PROMPT: The statement should be no more than 500 words in length and should give an overview of the applicant's academic and personal experience, describing preparation for and commitment to further study at SCAD, as well as educational and professional goals and aspirations.
definitely still a WIP. start and ending feel rough; in general would love to know if there's anything extraneous that can be removed or if things need to be more focused.
Statement of a sequential artist
Some starts are rougher than others. In high school, I battled depression with doodles in the margins of my math notebooks and clung to my sketchbook like a security blanket. But if you'd asked me what I wanted to do with my life, I would've come up blank-despite drawing being my one constant love.
Community college was a blessing I didn't know I needed. Suddenly, there were more art classes than I knew what to do with. I took what was required for my degree, and whatever else I could get my hands on-storyboarding, figure drawing, sculpture, painting. Some of them I took twice.
Two things changed at this point. First, I started reading more webcomics. Unlike in high school, their creators weren't anonymous internet behemoths. They were people my age, publishing their work and gushing about their stories just like I gushed about mine. Something that seemed so distant and dominated by big-name industry players was suddenly well within reach. The stories these people told were fresh and exciting; they made me remember what it was I loved about art on those days when I could hardly get myself to draw. I had to keep going, so that I could tell my stories too.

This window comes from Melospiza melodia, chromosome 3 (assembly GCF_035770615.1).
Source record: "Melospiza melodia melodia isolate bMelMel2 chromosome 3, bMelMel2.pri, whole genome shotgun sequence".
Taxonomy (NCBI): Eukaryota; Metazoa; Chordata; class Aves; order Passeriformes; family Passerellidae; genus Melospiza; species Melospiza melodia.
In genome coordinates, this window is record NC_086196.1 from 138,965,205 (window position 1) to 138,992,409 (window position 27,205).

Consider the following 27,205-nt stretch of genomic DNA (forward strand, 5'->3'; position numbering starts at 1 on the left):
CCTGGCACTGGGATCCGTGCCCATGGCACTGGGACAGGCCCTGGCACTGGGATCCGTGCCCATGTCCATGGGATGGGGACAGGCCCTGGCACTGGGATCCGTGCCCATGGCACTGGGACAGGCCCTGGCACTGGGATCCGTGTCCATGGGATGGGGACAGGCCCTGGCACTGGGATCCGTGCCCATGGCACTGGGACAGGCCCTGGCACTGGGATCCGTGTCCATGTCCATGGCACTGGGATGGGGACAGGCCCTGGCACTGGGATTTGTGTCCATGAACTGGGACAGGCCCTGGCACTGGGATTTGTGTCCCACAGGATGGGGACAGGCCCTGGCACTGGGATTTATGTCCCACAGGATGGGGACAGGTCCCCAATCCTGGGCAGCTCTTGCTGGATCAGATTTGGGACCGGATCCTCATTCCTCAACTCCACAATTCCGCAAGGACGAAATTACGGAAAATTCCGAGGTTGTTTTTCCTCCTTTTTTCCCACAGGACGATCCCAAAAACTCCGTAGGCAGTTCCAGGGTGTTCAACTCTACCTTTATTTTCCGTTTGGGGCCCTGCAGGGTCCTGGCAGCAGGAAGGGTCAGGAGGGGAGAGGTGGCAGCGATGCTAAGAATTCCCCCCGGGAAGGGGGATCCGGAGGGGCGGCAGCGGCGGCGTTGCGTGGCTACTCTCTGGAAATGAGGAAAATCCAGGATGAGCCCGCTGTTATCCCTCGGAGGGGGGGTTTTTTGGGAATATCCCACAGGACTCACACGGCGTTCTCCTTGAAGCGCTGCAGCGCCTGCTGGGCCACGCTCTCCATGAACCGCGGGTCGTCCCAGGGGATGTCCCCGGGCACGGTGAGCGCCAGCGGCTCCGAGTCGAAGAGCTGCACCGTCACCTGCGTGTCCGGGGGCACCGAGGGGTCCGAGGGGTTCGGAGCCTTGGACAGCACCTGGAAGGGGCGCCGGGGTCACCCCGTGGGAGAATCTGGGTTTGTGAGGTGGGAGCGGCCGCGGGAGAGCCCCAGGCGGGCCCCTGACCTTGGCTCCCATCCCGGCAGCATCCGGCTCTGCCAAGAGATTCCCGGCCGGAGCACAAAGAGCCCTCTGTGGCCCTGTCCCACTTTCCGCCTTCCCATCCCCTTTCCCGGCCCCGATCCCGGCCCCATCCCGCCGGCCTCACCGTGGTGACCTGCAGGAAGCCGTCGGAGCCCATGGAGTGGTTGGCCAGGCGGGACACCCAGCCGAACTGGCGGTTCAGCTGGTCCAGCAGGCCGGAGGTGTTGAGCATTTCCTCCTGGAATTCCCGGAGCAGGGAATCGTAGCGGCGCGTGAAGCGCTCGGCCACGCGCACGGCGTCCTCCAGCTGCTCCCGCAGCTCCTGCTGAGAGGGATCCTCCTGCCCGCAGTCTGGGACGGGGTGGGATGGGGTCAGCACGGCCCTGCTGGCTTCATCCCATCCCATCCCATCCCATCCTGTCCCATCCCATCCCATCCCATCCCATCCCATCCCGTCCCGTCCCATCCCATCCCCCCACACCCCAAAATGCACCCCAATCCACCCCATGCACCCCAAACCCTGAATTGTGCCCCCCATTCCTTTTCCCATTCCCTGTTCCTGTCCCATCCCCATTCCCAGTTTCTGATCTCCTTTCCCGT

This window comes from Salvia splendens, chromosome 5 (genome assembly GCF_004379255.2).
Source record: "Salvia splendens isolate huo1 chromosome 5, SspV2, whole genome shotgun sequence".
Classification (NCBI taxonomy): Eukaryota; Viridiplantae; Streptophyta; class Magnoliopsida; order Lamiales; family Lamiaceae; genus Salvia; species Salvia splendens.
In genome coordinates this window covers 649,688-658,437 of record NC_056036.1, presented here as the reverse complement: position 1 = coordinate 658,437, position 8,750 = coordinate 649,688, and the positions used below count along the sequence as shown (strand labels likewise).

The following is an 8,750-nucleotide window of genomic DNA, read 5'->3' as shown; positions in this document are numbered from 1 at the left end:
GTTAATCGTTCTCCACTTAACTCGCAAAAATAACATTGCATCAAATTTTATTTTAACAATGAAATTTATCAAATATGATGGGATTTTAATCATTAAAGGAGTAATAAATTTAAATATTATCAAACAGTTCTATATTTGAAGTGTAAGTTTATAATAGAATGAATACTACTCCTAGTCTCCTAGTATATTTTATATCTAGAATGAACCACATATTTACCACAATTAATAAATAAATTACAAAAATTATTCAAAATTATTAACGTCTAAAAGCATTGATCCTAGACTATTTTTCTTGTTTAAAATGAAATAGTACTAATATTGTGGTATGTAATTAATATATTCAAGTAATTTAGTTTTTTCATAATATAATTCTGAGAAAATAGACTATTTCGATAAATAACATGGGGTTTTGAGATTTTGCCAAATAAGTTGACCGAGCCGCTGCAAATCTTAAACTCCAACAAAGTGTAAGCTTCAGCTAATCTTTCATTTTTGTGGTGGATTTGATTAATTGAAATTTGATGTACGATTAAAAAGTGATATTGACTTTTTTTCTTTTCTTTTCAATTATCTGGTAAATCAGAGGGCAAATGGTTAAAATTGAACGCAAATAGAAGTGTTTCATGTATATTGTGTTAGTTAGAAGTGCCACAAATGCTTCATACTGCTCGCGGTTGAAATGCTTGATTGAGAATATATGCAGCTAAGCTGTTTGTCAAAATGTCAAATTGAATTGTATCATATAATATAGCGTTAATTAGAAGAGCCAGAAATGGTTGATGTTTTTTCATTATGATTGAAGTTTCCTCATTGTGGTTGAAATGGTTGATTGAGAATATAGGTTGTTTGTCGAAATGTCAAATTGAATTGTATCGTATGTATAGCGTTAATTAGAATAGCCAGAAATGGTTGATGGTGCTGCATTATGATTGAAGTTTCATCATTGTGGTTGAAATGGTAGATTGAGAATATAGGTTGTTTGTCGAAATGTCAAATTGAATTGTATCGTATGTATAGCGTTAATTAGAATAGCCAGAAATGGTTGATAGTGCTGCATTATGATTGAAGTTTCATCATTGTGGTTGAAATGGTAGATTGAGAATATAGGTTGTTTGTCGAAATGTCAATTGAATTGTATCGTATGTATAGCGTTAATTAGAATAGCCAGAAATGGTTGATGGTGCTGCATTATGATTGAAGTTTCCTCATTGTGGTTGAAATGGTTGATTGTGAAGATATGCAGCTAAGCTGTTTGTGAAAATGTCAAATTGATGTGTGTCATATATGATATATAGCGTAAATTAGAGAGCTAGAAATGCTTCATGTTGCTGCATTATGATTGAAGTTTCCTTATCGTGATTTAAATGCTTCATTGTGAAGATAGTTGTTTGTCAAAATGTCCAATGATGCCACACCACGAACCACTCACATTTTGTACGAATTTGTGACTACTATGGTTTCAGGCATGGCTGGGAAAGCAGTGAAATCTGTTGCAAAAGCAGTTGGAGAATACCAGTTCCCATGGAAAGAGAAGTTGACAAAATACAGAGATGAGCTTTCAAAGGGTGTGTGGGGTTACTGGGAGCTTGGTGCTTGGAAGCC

Signing up for storyboarding my first semester drove the idea home: there was no one right way to tell a story; no medium I had to restrict myself to. I fell in love the way I fell in love with comics, and was delighted to discover SCAD's sequential art program, where I could continue to draw nothing but.
My hope is that SCAD will not only help me improve as a sequential artist, but allow me to reach a place where I produce work not out of a sense of obligation, but because I enjoy it. At this point in my life, a relentless dissatisfaction with my art is one of my primary driving forces, and I want to find a way to leave that behind. There's nothing wrong with constantly striving for improvement, but not when it prevents you from being proud of what you've already achieved.
Future plans are wide-spread. I also want to produce animated features and short films that push the envelope of what 2D animation can do, the way films like Secret of Kells did. I feel like the mainstream animation industry abandoned 2D too soon, and I want to show people what it's capable of. And I want to make comics that do for people what so many webcomics did for me. I want to tell stories about mental illness, and queerness, (and monsters, and space pirates, and-) because there's nothing like finding a story about someone that is like you. A story that says, yes, you can have the adventure. You can tame the dragon and have the happy ending. And then you can go on and tell your story, too.